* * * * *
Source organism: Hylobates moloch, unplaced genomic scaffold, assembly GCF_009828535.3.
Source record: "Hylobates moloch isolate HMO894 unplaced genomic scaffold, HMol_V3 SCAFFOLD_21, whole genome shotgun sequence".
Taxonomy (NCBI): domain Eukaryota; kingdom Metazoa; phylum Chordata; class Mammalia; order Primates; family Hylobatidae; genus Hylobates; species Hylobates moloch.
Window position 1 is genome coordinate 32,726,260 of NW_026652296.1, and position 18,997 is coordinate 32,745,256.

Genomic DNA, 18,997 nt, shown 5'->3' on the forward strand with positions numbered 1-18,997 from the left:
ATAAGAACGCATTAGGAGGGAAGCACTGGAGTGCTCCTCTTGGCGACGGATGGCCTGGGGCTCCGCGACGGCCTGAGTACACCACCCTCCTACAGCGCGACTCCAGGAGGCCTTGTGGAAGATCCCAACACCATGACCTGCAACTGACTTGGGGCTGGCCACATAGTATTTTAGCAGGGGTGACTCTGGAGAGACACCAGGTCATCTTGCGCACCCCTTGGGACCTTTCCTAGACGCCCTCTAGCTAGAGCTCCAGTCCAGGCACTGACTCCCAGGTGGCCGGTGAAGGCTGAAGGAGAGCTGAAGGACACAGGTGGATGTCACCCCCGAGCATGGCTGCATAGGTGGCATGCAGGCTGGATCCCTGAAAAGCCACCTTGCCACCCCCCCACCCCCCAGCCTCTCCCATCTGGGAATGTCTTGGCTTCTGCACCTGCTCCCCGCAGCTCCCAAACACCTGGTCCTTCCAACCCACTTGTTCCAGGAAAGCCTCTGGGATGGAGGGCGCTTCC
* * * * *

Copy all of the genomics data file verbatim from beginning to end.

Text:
Source organism: Hylobates moloch, unplaced genomic scaffold, assembly GCF_009828535.3.
Source record: "Hylobates moloch isolate HMO894 unplaced genomic scaffold, HMol_V3 SCAFFOLD_21, whole genome shotgun sequence".
Taxonomy (NCBI): domain Eukaryota; kingdom Metazoa; phylum Chordata; class Mammalia; order Primates; family Hylobatidae; genus Hylobates; species Hylobates moloch.
Window position 1 is genome coordinate 32,726,260 of NW_026652296.1, and position 18,997 is coordinate 32,745,256.

Genomic DNA, 18,997 nt, shown 5'->3' on the forward strand with positions numbered 1-18,997 from the left:
ATAAGAACGCATTAGGAGGGAAGCACTGGAGTGCTCCTCTTGGCGACGGATGGCCTGGGGCTCCGCGACGGCCTGAGTACACCACCCTCCTACAGCGCGACTCCAGGAGGCCTTGTGGAAGATCCCAACACCATGACCTGCAACTGACTTGGGGCTGGCCACATAGTATTTTAGCAGGGGTGACTCTGGAGAGACACCAGGTCATCTTGCGCACCCCTTGGGACCTTTCCTAGACGCCCTCTAGCTAGAGCTCCAGTCCAGGCACTGACTCCCAGGTGGCCGGTGAAGGCTGAAGGAGAGCTGAAGGACACAGGTGGATGTCACCCCCGAGCATGGCTGCATAGGTGGCATGCAGGCTGGATCCCTGAAAAGCCACCTTGCCACCCCCCCACCCCCCAGCCTCTCCCATCTGGGAATGTCTTGGCTTCTGCACCTGCTCCCCGCAGCTCCCAAACACCTGGTCCTTCCAACCCACTTGTTCCAGGAAAGCCTCTGGGATGGAGGGCGCTTCC